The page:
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RUDOLPH CARNAP

Nothing in the works of the Logical Positivists united them more than Rudolph Carnap's statement that "In the domain of metaphysics, including all philosophy of value and normative theory, logical analysis yields the negative results that the alleged statements in this domain are entirely meaningless." Such statements he meant are not just pointless or false, they are nothing but sequences of words that, however they may appear otherwise, do not make a statement at all.

It is not completely honest to discuss this attitude of Carnap's with Aristotle in mind. The metaphysics that Carnap railed against, like Heidegger's, did not share that strong ground with nature that characterized the philosophies of both Aristotle and the Positivists. In order to avoid the problems of metaphysics Carnap turned to the problem of developing words and sentences with clear and concise meanings.

Concerning the meaning of words, first, Carnap said, we need to determine the syntax of a word in the simplest sentence it is capable of occurring in. He called this an elementary sentence. For example the word stone. The simplest sentence might be "X is a stone." We can call this sentence S. Once this has been determined we must answer the question "What sentence is S deducible from and What sentences are deducible from S?" Once these sentences have been reduced to observation sentences or what are called protocol sentences, that is the meaning of the word. Thus the meaning of a word must be reducible to observation states which can be verified.

Carnap's test of meaningfulness of sentences is as follows. Given any word "a" and an elementary sentence in which "a" occurs, S(a), the necessary and sufficient condition for S(a) being meaningful are given by these formulations.

1. The empirical criteria for "a" are known.

2. It has been stipulated from what protocol sentences S(a) is deducible.

3. The truth conditions for s(a) are fixed.

4. The method of verification for S(a) is known.

A typical metaphysical question, he said, would be "What is the highest principle of the world." In order to determine the meaning of the word "principle" in this sentence we must ask under what conditions the statement X is the principle of Y would be true and under what conditions would it be false. He suggests that the metaphysician would reply that the elementary sentence is true when X arises out of Y or when the being of Y rests on the being of X. However. the concept arising from resting on as the metaphysician is using it has no empirical content, it cannot be verified in experience, and therefore the statement has no meaning.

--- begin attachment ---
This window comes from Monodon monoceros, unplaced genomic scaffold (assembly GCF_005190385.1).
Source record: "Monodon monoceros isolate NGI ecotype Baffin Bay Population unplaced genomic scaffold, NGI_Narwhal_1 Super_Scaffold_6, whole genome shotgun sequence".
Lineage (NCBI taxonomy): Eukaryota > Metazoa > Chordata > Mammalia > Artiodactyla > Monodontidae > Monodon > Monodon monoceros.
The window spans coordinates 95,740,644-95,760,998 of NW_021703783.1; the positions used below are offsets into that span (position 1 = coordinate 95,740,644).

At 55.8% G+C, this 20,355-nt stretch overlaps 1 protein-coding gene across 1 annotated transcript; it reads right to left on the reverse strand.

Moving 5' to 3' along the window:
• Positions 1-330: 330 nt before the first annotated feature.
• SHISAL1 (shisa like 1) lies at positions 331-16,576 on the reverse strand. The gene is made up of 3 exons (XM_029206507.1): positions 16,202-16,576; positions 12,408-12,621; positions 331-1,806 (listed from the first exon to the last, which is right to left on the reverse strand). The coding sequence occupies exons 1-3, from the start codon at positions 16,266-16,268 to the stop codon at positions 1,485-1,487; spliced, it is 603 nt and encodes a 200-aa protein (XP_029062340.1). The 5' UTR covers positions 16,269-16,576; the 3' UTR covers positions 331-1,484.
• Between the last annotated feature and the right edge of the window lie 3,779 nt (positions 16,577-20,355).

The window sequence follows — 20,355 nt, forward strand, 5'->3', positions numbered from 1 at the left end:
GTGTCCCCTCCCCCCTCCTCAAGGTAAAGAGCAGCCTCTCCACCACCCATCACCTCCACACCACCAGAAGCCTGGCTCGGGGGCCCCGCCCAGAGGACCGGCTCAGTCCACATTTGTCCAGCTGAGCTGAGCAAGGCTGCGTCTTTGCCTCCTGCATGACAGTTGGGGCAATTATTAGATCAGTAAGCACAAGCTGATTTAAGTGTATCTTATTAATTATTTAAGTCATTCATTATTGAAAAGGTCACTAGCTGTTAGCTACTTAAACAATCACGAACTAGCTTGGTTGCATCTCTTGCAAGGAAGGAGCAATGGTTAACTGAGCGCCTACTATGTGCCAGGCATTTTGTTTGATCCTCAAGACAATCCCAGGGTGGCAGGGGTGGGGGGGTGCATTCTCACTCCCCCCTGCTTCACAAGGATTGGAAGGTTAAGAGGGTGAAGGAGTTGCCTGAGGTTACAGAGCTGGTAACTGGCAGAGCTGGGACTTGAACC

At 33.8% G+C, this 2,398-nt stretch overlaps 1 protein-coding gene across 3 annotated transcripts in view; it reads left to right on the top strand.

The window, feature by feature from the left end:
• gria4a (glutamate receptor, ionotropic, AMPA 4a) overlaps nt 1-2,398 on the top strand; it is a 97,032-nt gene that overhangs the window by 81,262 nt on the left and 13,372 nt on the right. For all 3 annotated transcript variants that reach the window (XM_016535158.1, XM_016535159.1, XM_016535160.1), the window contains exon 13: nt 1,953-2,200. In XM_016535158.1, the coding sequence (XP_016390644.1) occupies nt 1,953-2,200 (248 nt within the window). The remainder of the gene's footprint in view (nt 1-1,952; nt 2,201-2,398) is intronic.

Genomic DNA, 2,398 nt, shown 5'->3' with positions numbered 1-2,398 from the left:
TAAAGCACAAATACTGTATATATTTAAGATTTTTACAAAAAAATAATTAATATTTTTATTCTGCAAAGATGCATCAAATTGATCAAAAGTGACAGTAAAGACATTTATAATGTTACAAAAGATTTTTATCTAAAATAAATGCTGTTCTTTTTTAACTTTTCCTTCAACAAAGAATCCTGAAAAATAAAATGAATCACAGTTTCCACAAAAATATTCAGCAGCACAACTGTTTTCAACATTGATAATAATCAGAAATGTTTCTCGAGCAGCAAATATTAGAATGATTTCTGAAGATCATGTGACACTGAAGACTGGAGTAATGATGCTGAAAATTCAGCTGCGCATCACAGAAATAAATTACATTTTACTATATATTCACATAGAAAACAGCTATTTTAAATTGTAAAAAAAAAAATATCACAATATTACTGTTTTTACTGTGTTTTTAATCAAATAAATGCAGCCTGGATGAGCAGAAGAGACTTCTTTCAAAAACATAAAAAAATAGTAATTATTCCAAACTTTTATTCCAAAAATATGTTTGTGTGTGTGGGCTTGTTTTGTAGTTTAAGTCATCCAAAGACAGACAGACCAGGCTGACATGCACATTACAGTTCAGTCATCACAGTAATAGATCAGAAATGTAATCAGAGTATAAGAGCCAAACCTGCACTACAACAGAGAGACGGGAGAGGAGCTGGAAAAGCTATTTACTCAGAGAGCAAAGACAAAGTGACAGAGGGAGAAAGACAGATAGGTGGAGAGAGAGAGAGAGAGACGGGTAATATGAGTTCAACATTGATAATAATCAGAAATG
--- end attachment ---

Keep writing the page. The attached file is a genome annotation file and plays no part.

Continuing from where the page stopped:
Another kind of meaningless statement would be those that include meaningful words but still make no sense. For example, the sentence "Caesar is a prime number." has meaningful words and is syntactically correct. However, prime numbers relate only to numbers and not to Caesar. Thus the statement is not false, it is meaningless. Sentences that are not meaningful Carnap called pseudo-statements.

Meaningful statements in philosophy must be both logically and grammatically correct. Such statements cannot be derived from metaphysical concepts. This is particularly important when we come to metaphysical statements that refer to infinite being or infinite non-being. Carnap attacked Heidegger's statements on the role of nothing. These, he claimed, cannot be stated in a logically correct sequence. Metaphysical statements, according to Carnap, are different even than fairy tales. Fairy tales are meaningful but false. Metaphysical statements are nothing but meaningless sequences of words.

The majority of logical mistakes that are committed when pseudo-statements are made are derived from the improper use of the verb to be. An example of the proper use would be, "I am hungry." When the verb is used to import existence then it is being used improperly. An existential statement in logic does not have the form A exists. What it does say is that there exists something of such and such a kind. In a logically correct language constructions that imply existence in this way would not be possible.